Security challenges

Nigeria is facing severe security challenges in some parts of the country where the Islamist militant group Boko Haram has carried out attacks.

Some Nigerians worry that the election could be affected by violence. They contend that the militants could target voting centers and scare prospective voters from participating in the election.

But, Jega says the electoral commission is working closely with the country’s security agencies to address any security concerns in the run up to the vote.

“We partner with security agencies to anticipate security challenges and to have a coordinated response approach to addressing those security challenges,” said Jega. “Since 2010 we established an Inter-Agency Consultative Committee on Elections Security, and it has offered us a platform through which we engage with all security agencies to discuss security challenges associated with elections.”

                    Code of conduct

Observers have expressed concern about politicians using intemperate language during campaigns ahead of elections, which they say heightens ethnic and religious tension and creates conflicts and violence. 

Jega says INEC will enforce a code of conduct that the political parties would have to abide by in the run up to the election.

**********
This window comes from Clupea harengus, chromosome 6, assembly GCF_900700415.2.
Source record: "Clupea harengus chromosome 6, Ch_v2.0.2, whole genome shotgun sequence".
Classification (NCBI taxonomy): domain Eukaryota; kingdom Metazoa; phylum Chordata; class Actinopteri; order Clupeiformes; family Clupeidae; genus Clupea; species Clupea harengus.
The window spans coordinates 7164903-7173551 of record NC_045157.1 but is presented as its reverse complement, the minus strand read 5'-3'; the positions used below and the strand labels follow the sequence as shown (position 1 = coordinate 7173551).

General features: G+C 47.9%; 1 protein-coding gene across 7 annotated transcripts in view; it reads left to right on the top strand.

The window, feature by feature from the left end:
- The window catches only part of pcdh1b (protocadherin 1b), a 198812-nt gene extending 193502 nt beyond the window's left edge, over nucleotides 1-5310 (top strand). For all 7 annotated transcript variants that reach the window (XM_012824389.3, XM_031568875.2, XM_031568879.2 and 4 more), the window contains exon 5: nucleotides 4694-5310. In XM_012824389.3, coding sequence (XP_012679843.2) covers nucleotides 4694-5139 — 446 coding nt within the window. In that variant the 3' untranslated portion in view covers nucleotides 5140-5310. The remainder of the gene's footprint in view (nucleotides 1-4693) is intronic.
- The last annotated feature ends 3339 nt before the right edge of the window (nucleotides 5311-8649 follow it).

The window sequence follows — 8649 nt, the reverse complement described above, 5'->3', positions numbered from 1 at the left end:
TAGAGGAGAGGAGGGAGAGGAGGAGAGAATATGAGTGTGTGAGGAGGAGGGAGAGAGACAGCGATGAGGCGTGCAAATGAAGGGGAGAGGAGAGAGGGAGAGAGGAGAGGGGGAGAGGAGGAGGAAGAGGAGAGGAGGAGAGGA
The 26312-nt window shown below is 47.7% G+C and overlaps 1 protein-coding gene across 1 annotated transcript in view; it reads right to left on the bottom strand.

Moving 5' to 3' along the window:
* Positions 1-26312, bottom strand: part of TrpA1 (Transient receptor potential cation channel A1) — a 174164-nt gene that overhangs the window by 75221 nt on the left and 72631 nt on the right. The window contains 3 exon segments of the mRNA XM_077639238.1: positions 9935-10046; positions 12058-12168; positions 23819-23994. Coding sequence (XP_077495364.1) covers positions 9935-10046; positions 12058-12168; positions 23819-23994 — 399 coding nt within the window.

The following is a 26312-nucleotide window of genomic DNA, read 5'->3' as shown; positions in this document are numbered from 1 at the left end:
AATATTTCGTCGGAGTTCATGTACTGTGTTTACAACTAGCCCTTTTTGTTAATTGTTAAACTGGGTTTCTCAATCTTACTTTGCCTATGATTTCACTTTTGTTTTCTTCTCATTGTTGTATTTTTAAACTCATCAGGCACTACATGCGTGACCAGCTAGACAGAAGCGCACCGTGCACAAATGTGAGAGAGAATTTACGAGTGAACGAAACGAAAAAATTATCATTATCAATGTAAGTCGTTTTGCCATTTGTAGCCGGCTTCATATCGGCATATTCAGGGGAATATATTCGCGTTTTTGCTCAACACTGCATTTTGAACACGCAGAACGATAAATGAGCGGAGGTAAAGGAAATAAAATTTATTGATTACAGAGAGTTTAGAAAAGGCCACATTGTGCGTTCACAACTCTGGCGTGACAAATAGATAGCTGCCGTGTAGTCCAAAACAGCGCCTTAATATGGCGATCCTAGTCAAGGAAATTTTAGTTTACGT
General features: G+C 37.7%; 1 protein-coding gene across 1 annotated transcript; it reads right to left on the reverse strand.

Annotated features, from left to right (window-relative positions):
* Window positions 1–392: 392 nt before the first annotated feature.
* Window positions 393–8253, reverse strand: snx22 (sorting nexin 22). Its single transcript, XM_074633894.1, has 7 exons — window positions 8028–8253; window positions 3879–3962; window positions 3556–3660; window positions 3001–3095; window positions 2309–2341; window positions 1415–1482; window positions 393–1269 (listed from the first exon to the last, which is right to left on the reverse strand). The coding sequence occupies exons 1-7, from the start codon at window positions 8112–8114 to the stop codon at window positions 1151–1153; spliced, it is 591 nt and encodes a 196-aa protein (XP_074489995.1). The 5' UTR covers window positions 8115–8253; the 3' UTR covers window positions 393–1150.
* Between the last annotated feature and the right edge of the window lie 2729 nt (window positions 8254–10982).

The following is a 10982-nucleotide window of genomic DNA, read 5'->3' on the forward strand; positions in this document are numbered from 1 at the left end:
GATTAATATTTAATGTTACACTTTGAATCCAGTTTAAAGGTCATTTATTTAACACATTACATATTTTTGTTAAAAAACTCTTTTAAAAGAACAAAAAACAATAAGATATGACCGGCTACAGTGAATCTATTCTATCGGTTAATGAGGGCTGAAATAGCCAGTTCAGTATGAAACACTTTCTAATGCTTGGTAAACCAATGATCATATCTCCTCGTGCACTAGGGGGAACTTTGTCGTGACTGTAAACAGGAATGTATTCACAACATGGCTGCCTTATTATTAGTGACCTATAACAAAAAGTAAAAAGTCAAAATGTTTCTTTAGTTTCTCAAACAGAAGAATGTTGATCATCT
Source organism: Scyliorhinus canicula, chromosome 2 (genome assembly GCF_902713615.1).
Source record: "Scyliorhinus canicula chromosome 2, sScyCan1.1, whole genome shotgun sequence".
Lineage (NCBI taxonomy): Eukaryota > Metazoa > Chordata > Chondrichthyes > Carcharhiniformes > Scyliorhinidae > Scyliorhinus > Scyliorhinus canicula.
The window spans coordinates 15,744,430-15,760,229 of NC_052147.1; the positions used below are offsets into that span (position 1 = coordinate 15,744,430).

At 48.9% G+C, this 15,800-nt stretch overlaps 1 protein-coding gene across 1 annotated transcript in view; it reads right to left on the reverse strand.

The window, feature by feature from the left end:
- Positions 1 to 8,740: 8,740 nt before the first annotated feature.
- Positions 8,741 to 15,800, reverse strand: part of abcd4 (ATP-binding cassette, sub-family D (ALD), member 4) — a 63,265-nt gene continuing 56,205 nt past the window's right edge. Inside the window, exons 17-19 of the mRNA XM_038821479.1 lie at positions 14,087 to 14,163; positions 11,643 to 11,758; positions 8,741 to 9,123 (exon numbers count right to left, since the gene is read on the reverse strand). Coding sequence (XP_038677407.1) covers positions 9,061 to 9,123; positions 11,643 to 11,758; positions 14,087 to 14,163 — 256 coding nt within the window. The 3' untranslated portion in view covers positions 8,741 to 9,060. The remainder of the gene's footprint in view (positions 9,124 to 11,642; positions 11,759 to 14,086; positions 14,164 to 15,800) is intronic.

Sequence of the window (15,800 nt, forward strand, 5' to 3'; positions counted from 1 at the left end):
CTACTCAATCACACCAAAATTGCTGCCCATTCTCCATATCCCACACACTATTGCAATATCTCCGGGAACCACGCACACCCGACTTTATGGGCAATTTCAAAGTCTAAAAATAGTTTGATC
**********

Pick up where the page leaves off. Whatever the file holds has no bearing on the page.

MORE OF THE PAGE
“I’m glad to say that all the registered political parties as of March last year had signed to a code of conduct that promotes civility and peaceful conduct,” said Jega. “We are hopeful that political parties and candidates will abide by that code of conduct and we are urging all citizens and all civil society organizations to hold parties and candidates to account with regards to the commitment that they have made.”
Clottey interview with Prof. Attahiru Jega, Nigeria's Electoral Chief
Clottey interview with Prof. Attahiru Jega, Nigeria's Electoral Chiefi
|| 0:00:00
...    
🔇
X

You May Like

Australia Knights Prince Philip, Sparking National Outrage

Abbott's surprise reintroduction of knights and dames in the country's honors system last year drew criticism that he was out of touch with national sentiment More

SAG Award Boosts 'Birdman' Oscar Hopes

Individual acting Oscars appear to be sewn up: SAG awards went to artists who won Golden Globes: Julianne Moore, Eddie Redmayne, Patricia Arquette, J.K. Simmons More

Katy Perry Lights Way for Super Bowl's Girl Power Moment

Pop star's selection to headline US football championship's halftime show extends NFL's trend of selecting artists who appeal to younger viewers More

This forum has been closed.
Comments
     
There are no comments in this forum. Be first and add one

Featured Videos

Your JavaScript is turned off or you have an old version of Adobe's Flash Player. Get the latest Flash player.
Zoo Animals Show Their Artistic Sidesi
X
June Soh
January 23, 2015 10:03 PM
The pursuit of happiness is so important, America's founding fathers put it in the Declaration of Independence. Any zookeeper will tell you animals need enrichment, just like humans do. So painting, and even music, are part of the Smithsonian National Zoo's program to keep the animals happy. VOA’s June Soh met some animal artists at the zoo in Washington. Faith Lapidus narrates.
Video

Video Zoo Animals Show Their Artistic Sides

The pursuit of happiness is so important, America's founding fathers put it in the Declaration of Independence. Any zookeeper will tell you animals need enrichment, just like humans do. So painting, and even music, are part of the Smithsonian National Zoo's program to keep the animals happy. VOA’s June Soh met some animal artists at the zoo in Washington. Faith Lapidus narrates.